LJWorld.com weblogs Heard on the Hill
KU events this week: climate change and energy talks during Earth Day week
You know, we're less than a month away from KU's commencement, and I'm getting emotional because on Wednesday morning will be the next-to-last Heard on the Hill Office Hours of the entire semester. So if you'd like a chance to talk to me about our KU news coverage or want to say bye before we all go our separate directions this summer (well, I'll still be here, I guess), you've only got two more chances. I'll be at the Media Crossroads in the Kansas Union from 9 a.m. to noon Wednesday.
And here's your list of other KU-related things going on this week:
• Today is Earth Day, and appropriately enough, two speakers will be visiting campus this week to talk about climate change. First up is former Congressman Bob Inglis, who'll give a talk called "The Environment and Energy: The Role of Free Enterprise and the Government" at 7:30 p.m. Tuesday at the Dole Institute of Politics. Inglis, a Republican, served in Congress from 1993 to 1998 and again from 2005 to 2011.
Then, coming on Thursday will be David Orr, a distinguished professor of environmental studies and politics at Oberlin College. His talk will be called "Finding the Political Will to Reverse Climate Change," and it will be at 7:30 p.m. Thursday at the Kansas Union. Orr has written seven books and some 200 articles and other pieces, and he's part of several environmental efforts.
• On a somewhat related note, the KU Energy Club will put on its third annual KU Energy Conference on Thursday at The Oread hotel. The keynote speaker is Greg Rorrer, a former director of sustainability for the National Science Foundation. More info is available at this site. Attendance is free for KU students, faculty or staff and $50 for others. Either way, you'll need to register ahead of time at that link.
• On Wednesday and Thursday are two forums about KU's master plan, which is being formed right now. I went to the first two forums on the subject and learned some interesting stuff about a number of topics, including what times during the week the most KU classrooms are in use.
• At 11 a.m. on Saturday at the Ambler Student Recreation Fitness Center is a three-on-three basketball tournament that will raise money for the Jayhawk Health Initiative, a program for undergraduates planning on health-related careers that will send a "Medical Brigade" to Panama in May to provide some health care there. Registration is $30, and there's a $300 prize. There will be brackets for both students and alumni, and teams are co-ed. You can register online right here.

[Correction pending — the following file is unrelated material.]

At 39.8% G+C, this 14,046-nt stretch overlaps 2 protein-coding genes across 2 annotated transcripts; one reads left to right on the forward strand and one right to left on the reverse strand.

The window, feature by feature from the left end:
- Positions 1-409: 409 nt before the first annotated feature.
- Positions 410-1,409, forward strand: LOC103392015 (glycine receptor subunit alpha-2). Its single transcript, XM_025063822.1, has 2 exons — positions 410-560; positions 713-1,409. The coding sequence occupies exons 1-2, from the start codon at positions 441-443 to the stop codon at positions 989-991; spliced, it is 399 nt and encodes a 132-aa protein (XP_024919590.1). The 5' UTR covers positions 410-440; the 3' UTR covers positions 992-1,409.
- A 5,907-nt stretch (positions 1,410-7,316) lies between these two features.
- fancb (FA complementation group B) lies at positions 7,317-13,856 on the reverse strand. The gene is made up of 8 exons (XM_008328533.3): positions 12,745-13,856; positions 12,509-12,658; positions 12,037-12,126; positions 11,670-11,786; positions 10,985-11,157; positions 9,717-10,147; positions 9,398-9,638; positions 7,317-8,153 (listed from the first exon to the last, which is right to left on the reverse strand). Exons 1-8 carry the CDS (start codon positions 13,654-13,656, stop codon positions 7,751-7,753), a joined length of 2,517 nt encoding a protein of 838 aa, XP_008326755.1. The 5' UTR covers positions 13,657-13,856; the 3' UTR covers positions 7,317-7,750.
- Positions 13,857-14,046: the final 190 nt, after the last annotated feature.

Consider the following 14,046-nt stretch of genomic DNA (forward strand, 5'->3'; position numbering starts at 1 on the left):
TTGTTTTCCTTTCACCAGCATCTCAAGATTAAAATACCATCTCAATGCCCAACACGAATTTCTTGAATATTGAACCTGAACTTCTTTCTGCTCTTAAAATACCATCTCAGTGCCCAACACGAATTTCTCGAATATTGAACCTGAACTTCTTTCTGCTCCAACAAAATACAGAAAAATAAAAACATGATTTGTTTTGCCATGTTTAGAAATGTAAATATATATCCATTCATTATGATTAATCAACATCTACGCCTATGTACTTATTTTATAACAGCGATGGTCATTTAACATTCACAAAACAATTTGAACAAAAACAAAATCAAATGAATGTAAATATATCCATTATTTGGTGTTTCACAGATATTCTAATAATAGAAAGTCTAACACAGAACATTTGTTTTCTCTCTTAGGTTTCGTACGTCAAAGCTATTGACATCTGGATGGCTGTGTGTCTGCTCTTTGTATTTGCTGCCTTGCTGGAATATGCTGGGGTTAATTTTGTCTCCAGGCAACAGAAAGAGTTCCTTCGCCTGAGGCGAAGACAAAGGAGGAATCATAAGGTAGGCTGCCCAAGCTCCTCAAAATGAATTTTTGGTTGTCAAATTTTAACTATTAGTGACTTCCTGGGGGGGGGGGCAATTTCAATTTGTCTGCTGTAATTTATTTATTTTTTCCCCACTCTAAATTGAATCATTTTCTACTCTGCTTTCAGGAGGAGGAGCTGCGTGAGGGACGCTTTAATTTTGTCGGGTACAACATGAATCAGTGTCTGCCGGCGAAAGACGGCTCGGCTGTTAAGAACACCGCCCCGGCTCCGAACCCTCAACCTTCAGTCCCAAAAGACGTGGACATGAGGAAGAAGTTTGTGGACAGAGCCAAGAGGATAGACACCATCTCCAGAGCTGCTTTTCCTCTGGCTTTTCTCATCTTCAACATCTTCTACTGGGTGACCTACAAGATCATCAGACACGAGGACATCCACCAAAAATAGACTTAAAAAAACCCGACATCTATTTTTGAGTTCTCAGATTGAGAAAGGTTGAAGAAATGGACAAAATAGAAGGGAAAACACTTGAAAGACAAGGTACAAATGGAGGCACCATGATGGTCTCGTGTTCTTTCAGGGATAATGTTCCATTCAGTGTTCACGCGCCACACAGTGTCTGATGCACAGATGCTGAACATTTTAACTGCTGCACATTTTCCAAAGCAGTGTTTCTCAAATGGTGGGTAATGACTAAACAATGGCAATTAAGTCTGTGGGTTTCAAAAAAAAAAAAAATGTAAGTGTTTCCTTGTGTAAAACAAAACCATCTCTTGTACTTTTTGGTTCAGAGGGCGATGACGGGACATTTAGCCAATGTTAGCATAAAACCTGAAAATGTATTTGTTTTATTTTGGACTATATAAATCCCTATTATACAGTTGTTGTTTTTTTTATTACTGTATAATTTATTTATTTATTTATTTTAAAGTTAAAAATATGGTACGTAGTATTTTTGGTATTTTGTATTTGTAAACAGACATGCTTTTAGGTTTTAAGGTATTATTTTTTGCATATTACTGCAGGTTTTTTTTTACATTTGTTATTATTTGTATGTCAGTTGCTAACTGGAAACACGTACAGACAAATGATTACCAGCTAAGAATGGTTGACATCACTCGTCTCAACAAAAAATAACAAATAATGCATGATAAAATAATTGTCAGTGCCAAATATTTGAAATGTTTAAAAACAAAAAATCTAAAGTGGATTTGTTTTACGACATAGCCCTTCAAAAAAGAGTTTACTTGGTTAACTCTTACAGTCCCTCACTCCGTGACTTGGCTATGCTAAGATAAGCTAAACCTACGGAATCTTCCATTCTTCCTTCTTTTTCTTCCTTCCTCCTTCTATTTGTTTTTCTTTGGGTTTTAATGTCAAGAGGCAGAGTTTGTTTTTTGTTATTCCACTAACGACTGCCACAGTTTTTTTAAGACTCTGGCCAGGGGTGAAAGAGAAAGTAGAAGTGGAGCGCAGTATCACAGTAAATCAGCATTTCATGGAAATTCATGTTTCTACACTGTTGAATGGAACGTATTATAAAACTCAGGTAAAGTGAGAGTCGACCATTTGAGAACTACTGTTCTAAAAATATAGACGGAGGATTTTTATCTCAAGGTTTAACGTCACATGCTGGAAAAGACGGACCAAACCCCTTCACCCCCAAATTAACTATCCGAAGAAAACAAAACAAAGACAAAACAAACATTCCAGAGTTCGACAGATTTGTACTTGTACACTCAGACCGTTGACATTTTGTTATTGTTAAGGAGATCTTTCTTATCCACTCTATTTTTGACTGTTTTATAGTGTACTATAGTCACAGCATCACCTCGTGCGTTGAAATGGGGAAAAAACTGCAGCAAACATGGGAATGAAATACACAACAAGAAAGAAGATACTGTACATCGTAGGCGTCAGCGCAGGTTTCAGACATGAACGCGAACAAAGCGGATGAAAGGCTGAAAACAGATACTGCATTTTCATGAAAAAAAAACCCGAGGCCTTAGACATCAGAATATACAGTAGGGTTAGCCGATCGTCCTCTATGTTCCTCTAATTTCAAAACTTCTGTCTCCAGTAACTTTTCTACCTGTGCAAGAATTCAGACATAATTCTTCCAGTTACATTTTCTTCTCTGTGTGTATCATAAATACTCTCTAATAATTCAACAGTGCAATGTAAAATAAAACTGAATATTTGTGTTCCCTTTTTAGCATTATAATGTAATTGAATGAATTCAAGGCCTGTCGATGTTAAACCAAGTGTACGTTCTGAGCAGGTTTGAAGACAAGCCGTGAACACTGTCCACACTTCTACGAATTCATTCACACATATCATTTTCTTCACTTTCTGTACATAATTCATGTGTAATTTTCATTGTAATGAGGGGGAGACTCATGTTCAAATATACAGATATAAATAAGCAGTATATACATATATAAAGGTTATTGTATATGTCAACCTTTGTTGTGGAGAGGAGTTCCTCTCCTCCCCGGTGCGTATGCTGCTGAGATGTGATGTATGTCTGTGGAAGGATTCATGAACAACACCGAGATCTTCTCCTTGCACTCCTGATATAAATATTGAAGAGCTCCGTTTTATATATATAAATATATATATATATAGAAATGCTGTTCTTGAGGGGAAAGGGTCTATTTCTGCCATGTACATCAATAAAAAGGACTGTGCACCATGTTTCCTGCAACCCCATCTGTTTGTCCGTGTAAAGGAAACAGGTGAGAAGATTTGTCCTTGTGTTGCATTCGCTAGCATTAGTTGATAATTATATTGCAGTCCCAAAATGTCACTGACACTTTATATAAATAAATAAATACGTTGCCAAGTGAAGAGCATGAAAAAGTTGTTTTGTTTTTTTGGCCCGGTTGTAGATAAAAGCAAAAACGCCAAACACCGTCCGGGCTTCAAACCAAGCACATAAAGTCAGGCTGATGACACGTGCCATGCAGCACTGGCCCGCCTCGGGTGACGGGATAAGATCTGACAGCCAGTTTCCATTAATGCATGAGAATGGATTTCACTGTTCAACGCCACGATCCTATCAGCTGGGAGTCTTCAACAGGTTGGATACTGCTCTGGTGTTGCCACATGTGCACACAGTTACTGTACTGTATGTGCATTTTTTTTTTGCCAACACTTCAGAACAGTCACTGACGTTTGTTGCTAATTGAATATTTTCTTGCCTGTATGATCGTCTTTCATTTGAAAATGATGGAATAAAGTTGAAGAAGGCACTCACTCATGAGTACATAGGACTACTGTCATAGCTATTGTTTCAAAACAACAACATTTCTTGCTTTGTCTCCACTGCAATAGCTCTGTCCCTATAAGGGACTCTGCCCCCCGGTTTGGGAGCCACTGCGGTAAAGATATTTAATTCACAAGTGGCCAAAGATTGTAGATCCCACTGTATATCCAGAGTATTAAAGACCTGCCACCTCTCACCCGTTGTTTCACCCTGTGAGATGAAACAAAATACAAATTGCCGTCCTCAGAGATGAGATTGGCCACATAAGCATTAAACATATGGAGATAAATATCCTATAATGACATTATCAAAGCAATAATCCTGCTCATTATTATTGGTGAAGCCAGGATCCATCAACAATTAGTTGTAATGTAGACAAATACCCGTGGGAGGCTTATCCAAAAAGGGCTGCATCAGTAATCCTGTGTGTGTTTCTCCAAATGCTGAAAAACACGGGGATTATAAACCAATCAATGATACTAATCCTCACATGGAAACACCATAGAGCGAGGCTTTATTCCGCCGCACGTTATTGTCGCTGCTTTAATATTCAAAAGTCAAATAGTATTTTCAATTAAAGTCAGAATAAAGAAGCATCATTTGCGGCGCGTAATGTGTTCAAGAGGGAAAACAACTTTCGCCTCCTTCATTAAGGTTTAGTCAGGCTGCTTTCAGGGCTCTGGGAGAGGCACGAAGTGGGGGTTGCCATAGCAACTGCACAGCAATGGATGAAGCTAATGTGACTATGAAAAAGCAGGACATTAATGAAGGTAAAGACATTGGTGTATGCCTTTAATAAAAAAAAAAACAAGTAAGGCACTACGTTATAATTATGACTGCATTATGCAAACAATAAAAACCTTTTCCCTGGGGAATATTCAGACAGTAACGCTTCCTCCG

• People use the word "unique" too much, but I'm going to go out on a limb and say this event will truly be unique: A percussion quartet comprised of four doctoral students in the KU School of Music, called Ad Astra Percussion, is performing a concert that intrigues me. The group will perform a premiere of a piece it commissioned from composer Dave Hollinden, but what's most interesting for me, at least, are the instruments they'll be using: nine tom-toms, nine skillets, nine flower pots and nine things they call "boos," which are wooden contraptions the students built themselves. A "boo," which they play by striking it with mallets, looks like this:
That concert is at 7:30 p.m. Saturday in Swarthout Recital Hall, inside Murphy Hall.
It's entirely possible that I've missed something of interest, but if that's the case, just add it in below in the comments. And seriously, you guys, the days left in this school year are slipping away, and don't let it end without coming to see me at my Office Hours. In the meantime, you can send your KU news tips to firstname.lastname@example.org.
Jen Humphrey with the KU Natural History Museum jumped in below to add that there's another one of the museum's Science on Tap events at Free State Brewing Co. downtown tonight (Tuesday). Appropriately enough for an event taking place at a brewery, the topic will be how microbes in your gut interact with alcohol.